Questions were asked pertaining to the attendance of school or college since 1 September 1929. This was reported in Column 16. Information on whether they could read or write was collected for a person 10 years of age or older and reported in Column 17.
Places of birth are shown in Column 18. If a person was uncertain of the state of birth, it was reported as US for United States. For foreign births only the name of the country was to be shown. In some cases, I have seen further information included above the location, such as a specific place in a foreign country. Columns 19 and 20 contain information on the place of birth for their parents. Column 21 asked about the mother tongue or native language for anybody born in a foreign country. Thus someone born in Austria will show German as the mother tongue.
Columns 22 and 23 pertain to citizenship. The year of immigration to the United States is shown. For more than one arrival in the United States, only the first is shown. The question of naturalization applied to all foreign born persons. The terms "Na" were used for naturalized, "Pa" for first papers, "Un" for unknown and "Al" for Alien. Column 24 asked if the person was able to speak English.
Occupations were listed in Column 25. The entry was to be for gainful occupation or "none" for no gainful employment. Women who worked in the home were considered as not being gainfully employed. Column 26 pertains to industry. Thus a person could be a time keeper in a shoe factory. The time keeper would be in Column 25 and shoe factory in Column 26.
The class of worker is shown in Column 27. Employers were written as "E", wage or salary workers as "W" and a person who was working on his or her own account was "O." If a family member was working without pay it was listed as "NP." Column 28 asked if the person was actually at work yesterday with the response being yes or no. For each gainfully employed person who had not worked yesterday received a line number in Column 29. They were reported on a separate Unemployment Schedule and that number cross referenced to Column 29.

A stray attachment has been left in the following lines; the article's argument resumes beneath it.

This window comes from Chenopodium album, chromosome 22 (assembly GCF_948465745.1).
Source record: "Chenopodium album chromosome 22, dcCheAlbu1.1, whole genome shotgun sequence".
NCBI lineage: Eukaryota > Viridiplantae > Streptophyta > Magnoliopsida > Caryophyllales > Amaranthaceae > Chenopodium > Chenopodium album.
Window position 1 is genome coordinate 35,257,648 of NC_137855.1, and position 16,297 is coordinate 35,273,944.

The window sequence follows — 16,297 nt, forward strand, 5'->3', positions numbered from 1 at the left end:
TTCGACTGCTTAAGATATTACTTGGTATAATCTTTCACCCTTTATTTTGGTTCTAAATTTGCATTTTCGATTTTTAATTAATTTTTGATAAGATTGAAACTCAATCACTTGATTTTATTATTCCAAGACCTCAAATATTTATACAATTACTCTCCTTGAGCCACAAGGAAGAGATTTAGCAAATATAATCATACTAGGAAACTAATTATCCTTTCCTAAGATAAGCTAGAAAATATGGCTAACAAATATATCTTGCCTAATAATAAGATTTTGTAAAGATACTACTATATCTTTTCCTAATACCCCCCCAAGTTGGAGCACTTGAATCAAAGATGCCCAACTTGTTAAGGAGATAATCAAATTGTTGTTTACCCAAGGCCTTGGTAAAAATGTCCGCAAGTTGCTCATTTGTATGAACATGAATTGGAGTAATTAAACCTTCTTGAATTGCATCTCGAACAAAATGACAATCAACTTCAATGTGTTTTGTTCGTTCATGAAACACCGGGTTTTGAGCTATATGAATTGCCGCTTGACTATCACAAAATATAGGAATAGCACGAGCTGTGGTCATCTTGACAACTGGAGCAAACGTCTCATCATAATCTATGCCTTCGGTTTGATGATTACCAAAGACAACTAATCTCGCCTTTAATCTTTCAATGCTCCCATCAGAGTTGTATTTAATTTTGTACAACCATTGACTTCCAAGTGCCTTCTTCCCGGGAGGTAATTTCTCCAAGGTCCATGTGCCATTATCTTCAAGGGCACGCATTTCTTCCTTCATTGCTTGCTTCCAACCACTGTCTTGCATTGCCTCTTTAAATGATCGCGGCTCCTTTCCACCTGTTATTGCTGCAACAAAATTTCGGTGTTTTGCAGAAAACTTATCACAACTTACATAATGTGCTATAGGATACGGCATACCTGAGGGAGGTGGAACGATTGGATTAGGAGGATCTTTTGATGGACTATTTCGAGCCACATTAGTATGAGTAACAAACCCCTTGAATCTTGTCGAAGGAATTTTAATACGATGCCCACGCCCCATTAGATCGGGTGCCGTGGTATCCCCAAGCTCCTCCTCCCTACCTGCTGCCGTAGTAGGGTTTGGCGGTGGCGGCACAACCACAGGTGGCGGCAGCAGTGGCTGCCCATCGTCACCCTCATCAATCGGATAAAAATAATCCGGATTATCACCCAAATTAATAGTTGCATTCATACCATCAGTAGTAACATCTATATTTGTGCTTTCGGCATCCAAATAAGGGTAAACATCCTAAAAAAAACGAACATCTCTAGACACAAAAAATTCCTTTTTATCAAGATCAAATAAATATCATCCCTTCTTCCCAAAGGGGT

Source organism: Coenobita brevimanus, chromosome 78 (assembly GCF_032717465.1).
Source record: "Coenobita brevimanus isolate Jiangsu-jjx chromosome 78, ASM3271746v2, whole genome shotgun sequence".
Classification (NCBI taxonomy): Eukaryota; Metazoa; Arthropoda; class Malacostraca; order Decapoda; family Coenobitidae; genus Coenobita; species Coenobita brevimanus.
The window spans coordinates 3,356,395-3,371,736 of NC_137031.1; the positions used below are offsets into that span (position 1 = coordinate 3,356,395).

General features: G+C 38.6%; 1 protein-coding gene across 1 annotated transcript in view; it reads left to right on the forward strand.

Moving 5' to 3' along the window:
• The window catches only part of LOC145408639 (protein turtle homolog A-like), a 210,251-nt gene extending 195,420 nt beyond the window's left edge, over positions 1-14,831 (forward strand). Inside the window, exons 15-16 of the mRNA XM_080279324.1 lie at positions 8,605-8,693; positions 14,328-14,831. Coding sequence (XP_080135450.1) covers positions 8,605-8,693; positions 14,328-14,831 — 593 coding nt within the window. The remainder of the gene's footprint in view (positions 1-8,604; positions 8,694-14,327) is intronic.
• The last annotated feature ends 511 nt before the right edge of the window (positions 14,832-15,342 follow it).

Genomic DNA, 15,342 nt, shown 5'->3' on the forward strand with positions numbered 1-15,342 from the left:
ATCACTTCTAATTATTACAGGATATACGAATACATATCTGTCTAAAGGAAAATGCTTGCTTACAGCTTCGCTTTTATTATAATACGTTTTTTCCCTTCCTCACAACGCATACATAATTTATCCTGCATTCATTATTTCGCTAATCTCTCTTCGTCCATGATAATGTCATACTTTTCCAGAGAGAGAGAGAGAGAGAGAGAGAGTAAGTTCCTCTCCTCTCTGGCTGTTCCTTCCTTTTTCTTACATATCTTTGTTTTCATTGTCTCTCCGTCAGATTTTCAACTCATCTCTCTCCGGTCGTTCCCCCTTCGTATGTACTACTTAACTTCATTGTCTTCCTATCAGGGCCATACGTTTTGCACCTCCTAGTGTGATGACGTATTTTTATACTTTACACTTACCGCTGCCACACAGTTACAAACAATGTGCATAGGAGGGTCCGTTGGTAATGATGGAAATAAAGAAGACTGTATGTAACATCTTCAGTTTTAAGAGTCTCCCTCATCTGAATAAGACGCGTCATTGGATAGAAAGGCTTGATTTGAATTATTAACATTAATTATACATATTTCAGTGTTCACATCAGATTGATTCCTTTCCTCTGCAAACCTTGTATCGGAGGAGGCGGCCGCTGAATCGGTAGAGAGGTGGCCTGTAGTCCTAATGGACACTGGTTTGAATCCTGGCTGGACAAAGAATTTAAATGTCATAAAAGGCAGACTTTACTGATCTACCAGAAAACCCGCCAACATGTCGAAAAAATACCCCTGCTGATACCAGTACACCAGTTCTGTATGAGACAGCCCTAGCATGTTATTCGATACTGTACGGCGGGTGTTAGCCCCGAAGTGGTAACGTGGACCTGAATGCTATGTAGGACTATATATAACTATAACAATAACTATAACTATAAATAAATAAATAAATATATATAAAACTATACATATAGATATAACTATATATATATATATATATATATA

Column 30 pertains to veterans. This was to be answered with yes or no. Column 31 followed up with information on the war or expedition, such as Civ for Civil War, WW for World War. If a person or family lived on a farm, a separate schedule was filled out. This number on the farm schedule is cross referenced to column 32 on the main form.
There are many marks on the census and some are difficult to decipher. If a person was not present when the enumerator called they were to mark "AB" after the name of that person on the schedule.
With all this information, reading the 1930 US Census takes time. Compared with the earlier census records, it is extensive and yet missing some of the information on earlier ones, such as number of children and number living. Almost all of the information on the 1930 US Census will be helpful in your research. Don't overlook any of the columns assuming they are not of consequence.